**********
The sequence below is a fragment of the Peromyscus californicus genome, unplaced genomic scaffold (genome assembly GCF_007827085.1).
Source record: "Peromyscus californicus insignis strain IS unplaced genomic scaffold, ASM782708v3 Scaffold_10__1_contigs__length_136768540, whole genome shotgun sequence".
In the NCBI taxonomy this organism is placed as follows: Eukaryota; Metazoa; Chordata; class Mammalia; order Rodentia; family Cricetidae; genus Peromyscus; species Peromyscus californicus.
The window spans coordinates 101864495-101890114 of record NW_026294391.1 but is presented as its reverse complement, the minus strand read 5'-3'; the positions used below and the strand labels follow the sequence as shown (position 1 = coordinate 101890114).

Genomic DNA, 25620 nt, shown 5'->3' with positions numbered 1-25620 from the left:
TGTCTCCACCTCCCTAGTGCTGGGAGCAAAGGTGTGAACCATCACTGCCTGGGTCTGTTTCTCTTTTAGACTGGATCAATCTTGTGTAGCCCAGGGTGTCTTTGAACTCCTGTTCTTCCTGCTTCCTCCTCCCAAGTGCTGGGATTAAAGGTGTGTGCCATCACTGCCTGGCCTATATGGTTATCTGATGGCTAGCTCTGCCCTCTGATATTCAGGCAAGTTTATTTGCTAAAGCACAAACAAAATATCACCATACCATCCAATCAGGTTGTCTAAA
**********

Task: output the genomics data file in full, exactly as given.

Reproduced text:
The sequence below is a fragment of the Peromyscus californicus genome, unplaced genomic scaffold (genome assembly GCF_007827085.1).
Source record: "Peromyscus californicus insignis strain IS unplaced genomic scaffold, ASM782708v3 Scaffold_10__1_contigs__length_136768540, whole genome shotgun sequence".
In the NCBI taxonomy this organism is placed as follows: Eukaryota; Metazoa; Chordata; class Mammalia; order Rodentia; family Cricetidae; genus Peromyscus; species Peromyscus californicus.
The window spans coordinates 101864495-101890114 of record NW_026294391.1 but is presented as its reverse complement, the minus strand read 5'-3'; the positions used below and the strand labels follow the sequence as shown (position 1 = coordinate 101890114).

Genomic DNA, 25620 nt, shown 5'->3' with positions numbered 1-25620 from the left:
TGTCTCCACCTCCCTAGTGCTGGGAGCAAAGGTGTGAACCATCACTGCCTGGGTCTGTTTCTCTTTTAGACTGGATCAATCTTGTGTAGCCCAGGGTGTCTTTGAACTCCTGTTCTTCCTGCTTCCTCCTCCCAAGTGCTGGGATTAAAGGTGTGTGCCATCACTGCCTGGCCTATATGGTTATCTGATGGCTAGCTCTGCCCTCTGATATTCAGGCAAGTTTATTTGCTAAAGCACAAACAAAATATCACCATACCATCCAATCAGGTTGTCTAAA